Have you ever wished that you could bottle up the taste of summer and make it last forever? Preparing for the winter season means more than taking your winter coat out of storage and dusting off those fleece-lined boots. It also means capturing all those summer flavors ahead of time so you can get some reprieve through those long, cold months!
Canning is a method of preserving food by processing and sealing your favorite foods in an airtight container or jar. The sealed glass jar must be sterilized to keep the bacteria that will cause spoilage at bay. Food cooked and sealed in this manner can be stored, unrefrigerated, for up to five years!
The two techniques to can foods at home are boiling the preserved food in a water bath, or boiling it under pressure.
The water bath method is best for making high-acid foods like fruit juices, jams, jellies, and other fruit spreads, salsas, tomatoes, pickles, relish, chutney, vinegars, and other condiments.
When preserving vegetables, meats, poultry, and seafood, you want to keep what you’re canning safe to eat and fresh tasting. The pressure canning method will heat the contents to 240 degrees F, eliminating the risk of foodborne bacteria.
The best foods for preserving this fall? Apples, beets, cranberries, and even celery!
The pickling process occurs when you cold-pack vegetables before covering them in boiling hot brine. With a little vinegar, salt, sugar, and select spices, you can transform boring veggies into a great crunchy snack or an ingredient to add an extra kick to your favorite recipes. This is also one of the best ways to save your pennies and preserve summer flavors for the bland winter months. You can pickle green beans, carrots, cauliflower, and more.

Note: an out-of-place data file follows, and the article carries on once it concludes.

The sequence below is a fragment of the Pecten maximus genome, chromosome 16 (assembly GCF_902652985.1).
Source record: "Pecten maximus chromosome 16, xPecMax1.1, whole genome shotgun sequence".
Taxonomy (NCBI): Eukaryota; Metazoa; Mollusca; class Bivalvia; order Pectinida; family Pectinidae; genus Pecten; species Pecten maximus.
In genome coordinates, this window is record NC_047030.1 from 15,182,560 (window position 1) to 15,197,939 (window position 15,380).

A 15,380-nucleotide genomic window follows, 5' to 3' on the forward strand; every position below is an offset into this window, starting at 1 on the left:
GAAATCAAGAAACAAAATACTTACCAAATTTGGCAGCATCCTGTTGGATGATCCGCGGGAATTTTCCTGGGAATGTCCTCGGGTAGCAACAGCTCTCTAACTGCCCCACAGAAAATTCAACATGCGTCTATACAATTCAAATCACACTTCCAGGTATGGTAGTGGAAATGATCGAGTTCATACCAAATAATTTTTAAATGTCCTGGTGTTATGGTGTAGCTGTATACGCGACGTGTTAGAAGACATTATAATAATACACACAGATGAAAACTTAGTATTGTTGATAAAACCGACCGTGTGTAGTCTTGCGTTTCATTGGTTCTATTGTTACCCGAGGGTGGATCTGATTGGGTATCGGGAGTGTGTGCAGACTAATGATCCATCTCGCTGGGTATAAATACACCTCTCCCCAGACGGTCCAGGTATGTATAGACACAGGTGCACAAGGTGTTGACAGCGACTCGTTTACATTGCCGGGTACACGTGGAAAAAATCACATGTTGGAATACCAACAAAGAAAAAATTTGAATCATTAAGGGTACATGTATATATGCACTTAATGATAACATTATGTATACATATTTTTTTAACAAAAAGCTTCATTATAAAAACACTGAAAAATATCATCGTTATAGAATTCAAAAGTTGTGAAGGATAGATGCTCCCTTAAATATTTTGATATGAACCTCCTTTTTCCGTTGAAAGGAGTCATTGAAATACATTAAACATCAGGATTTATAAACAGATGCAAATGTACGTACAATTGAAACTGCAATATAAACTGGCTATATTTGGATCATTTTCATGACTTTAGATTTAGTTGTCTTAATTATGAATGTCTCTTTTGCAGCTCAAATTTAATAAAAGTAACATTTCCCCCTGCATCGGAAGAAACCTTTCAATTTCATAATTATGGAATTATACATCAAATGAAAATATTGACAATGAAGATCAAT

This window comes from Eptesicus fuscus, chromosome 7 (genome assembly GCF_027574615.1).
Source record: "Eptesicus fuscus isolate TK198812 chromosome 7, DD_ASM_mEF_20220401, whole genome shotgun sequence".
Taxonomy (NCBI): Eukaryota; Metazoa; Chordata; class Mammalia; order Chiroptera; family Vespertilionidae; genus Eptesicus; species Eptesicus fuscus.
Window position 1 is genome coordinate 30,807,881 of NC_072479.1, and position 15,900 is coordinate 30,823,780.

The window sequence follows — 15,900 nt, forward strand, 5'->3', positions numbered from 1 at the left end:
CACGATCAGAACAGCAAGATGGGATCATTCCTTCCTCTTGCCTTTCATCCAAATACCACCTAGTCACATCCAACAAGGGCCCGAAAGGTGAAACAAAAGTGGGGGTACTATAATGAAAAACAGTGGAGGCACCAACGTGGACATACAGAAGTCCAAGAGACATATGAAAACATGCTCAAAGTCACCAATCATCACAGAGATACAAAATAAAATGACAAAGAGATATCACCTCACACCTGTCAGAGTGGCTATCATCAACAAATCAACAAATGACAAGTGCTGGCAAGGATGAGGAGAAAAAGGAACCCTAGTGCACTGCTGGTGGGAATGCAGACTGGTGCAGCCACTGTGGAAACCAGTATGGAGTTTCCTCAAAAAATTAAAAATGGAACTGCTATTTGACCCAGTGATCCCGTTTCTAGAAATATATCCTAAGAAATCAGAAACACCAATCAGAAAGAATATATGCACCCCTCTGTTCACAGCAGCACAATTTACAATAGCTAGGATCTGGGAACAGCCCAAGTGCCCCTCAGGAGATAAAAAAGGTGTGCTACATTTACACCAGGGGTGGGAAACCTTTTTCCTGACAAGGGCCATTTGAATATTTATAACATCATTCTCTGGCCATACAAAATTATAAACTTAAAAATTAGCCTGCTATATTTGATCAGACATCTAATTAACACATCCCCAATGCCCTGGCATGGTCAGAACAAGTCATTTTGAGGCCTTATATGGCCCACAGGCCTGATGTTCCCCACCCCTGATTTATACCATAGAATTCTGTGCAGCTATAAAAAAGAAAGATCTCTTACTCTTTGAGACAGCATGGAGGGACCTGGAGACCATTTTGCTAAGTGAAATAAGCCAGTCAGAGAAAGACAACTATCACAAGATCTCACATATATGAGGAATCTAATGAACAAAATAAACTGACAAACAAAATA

Typically, vegetables with a tough skin like cucumbers and peppers do best in the pickling process, but root vegetables like carrots and radishes also work well. The tougher, the better.
Use a ratio of 2:1:1 of vinegar, sugar, and water and heat it in a saucepan until the sugar dissolves. Feel free to add spices to the pickling mix. Traditional go-to spices are whole peppercorns (any color works), whole allspice berries, bay leaves, whole mustard seeds, whole fennel seeds, ginger, and crushed pepper. Feel free to explore different combinations and other spices, and always use the whole form of the spice, never the powder.
Remember: Don't take shortcuts. The sterilization process, the amount of vinegar to use, and the timing on boiling water should be done as described.
Don’t be afraid to get creative when pickling and canning. Winter is the best time to find yourself in a pickle or even in a jam. Try out these recipes to ease yourself into the world of canning!
This Cherry Berry Chia Seed Jam is a simple way to enjoy homemade fruit jam without the gelatin. You just need fruit and chia seeds!
This recipe is so simple and easy, you may never buy another jam again.
This freshly made jam with no pectin added requires less work in the kitchen and is quite easy to prepare. Perfect on toast or crackers, and of course in bakes!
Did you know you can make no pectin jam without fancy equipment? This Strawberry Jam does it with only three ingredients!